Let’s remember the reason for this community, it’s a fandom, we love what we do, and a lot of us are fans of other movies, music, writing, whatever… do you have any other media that inspires you? Anything you might want to share?

Are you getting at what fandoms, what inspires me… does Ska count? I’ve seen Reel Big Fish live 16 times, I’ve seen The Cat Empire live 18 times. I’m a ska kid by instinct. I was a Warhammer kid growing up, that was my first experience… the closest experience I’ve had to going to a con like MFF, and I’ve been to Comic-Con, I’ve been to the dumb commercial video game E3 which doesn’t even really count as a corporate thing. There was a Warhammer tournament that I entered and did all right in when I must have been 13-14, the time where a steam tank… It was fantastic, like that’s my finest work was the steam tank had a dragon head. Actually I think Warhammer is an interesting comparison to furries because it’s also a self-contained fandom.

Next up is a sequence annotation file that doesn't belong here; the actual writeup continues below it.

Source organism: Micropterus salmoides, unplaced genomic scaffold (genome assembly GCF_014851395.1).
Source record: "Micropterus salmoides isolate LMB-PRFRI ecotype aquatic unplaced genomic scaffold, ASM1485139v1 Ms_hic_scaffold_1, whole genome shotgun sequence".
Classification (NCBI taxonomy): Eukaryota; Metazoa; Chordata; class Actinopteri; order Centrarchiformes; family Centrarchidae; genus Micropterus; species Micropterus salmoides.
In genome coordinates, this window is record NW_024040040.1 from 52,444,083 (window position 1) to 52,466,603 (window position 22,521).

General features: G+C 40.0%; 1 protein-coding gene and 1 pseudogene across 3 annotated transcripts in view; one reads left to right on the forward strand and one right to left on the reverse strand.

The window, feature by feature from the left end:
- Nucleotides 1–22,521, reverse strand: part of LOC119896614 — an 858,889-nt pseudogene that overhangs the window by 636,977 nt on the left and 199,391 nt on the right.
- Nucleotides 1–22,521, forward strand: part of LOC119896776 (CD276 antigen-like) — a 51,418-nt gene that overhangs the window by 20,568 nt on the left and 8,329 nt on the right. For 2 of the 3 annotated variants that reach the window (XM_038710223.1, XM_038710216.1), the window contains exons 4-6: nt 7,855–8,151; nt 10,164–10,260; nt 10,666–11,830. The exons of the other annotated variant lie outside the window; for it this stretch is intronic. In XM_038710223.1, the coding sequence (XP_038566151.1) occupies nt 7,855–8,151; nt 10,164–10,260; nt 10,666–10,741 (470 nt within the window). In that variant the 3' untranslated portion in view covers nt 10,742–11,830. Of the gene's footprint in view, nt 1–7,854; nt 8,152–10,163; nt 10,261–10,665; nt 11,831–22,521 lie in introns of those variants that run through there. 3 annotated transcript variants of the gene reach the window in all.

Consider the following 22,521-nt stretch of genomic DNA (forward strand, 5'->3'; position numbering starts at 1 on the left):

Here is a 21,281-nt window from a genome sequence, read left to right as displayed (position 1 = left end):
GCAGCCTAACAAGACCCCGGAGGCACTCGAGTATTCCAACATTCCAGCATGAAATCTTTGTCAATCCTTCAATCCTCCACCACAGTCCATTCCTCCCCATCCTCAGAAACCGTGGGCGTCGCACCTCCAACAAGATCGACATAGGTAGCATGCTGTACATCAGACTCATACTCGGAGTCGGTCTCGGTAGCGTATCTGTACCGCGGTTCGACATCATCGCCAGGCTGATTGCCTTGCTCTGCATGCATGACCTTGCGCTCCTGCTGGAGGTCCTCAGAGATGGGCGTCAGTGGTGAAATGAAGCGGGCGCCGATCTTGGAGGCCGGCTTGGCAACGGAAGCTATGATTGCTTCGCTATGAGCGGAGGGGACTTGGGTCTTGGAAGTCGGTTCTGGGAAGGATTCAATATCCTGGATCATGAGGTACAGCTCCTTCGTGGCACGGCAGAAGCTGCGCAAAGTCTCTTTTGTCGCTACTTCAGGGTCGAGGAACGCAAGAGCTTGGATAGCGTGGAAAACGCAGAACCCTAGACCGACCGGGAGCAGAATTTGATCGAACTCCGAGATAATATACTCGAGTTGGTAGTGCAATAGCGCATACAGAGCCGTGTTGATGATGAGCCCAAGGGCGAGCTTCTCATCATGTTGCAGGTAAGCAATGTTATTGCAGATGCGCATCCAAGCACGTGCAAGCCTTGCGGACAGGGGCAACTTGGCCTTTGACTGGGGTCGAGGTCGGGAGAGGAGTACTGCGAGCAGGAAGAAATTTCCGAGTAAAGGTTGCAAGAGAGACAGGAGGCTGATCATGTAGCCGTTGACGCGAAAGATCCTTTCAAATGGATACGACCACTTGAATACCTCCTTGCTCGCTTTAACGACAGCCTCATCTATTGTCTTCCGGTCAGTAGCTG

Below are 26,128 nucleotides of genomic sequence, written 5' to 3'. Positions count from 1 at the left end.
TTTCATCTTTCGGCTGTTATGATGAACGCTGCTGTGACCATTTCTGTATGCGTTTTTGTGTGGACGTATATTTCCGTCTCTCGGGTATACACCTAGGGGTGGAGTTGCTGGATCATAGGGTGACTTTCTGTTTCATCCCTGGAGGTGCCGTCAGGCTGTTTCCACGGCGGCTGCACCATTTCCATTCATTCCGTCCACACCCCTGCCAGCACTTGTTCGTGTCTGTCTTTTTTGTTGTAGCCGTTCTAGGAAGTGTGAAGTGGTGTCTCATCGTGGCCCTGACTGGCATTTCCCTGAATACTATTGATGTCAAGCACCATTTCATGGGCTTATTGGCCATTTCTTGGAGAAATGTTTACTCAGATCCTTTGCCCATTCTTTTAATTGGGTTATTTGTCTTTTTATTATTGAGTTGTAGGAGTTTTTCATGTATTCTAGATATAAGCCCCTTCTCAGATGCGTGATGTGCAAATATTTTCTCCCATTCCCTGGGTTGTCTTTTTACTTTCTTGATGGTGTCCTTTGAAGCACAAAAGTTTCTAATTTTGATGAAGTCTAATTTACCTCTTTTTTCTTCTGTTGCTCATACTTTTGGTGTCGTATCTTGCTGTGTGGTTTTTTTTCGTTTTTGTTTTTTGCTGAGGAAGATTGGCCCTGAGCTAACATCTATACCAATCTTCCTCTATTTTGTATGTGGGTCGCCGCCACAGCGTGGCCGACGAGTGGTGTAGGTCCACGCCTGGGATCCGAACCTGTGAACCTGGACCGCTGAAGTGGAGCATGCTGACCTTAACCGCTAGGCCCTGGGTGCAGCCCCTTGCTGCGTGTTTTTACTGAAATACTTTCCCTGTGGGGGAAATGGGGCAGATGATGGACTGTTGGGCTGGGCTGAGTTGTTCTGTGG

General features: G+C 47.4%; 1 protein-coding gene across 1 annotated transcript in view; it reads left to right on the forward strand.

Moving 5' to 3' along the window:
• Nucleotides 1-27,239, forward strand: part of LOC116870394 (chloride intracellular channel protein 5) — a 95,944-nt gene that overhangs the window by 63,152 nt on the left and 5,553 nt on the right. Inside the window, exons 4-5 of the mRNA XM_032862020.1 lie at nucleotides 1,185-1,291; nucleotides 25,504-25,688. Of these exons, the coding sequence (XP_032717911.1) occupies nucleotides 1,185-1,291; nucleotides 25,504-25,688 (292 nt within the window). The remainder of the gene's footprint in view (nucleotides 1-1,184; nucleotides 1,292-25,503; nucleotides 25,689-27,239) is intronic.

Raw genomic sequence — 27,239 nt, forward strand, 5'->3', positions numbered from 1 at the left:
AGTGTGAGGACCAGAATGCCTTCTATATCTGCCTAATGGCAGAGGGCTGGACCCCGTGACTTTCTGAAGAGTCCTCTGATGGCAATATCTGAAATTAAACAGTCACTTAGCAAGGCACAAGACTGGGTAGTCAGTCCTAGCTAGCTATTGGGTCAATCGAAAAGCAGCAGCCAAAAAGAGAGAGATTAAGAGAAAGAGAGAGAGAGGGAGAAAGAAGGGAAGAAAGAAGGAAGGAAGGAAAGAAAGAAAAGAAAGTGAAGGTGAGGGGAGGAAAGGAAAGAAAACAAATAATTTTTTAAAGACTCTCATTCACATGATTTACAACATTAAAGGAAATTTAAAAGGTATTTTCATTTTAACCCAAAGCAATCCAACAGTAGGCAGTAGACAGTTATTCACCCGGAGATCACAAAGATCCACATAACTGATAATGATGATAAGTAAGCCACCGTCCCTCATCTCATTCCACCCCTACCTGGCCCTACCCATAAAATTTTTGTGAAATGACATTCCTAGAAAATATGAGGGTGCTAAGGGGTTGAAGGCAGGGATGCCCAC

I knew you’re a nerd, that’s amazing, I didn’t know all that. One more thing before we close: do you have any good animal jokes?

I have a terrible memory so anytime I ask to remember a joke my memory goes completely blank, I’ve never been able to successfully memorize a joke.

Hold that thought and come back to me later with it but thank you Nicky.

I’ll start messaging you animal jokes from now on.

It’s your job, deal. I’m actually on the way out, I’m going to World Goth Day. I’m going to see some goth bands in my fursuit. It’s so exciting, it’s happening on a battleship.

Where is this battleship?

Alameda, California, a World War II battleship hosting a goth day.

Send me some pictures, I’ll send you some animal jokes, you got to send me some pictures from this party.

You got it, thank you we’ll talk later.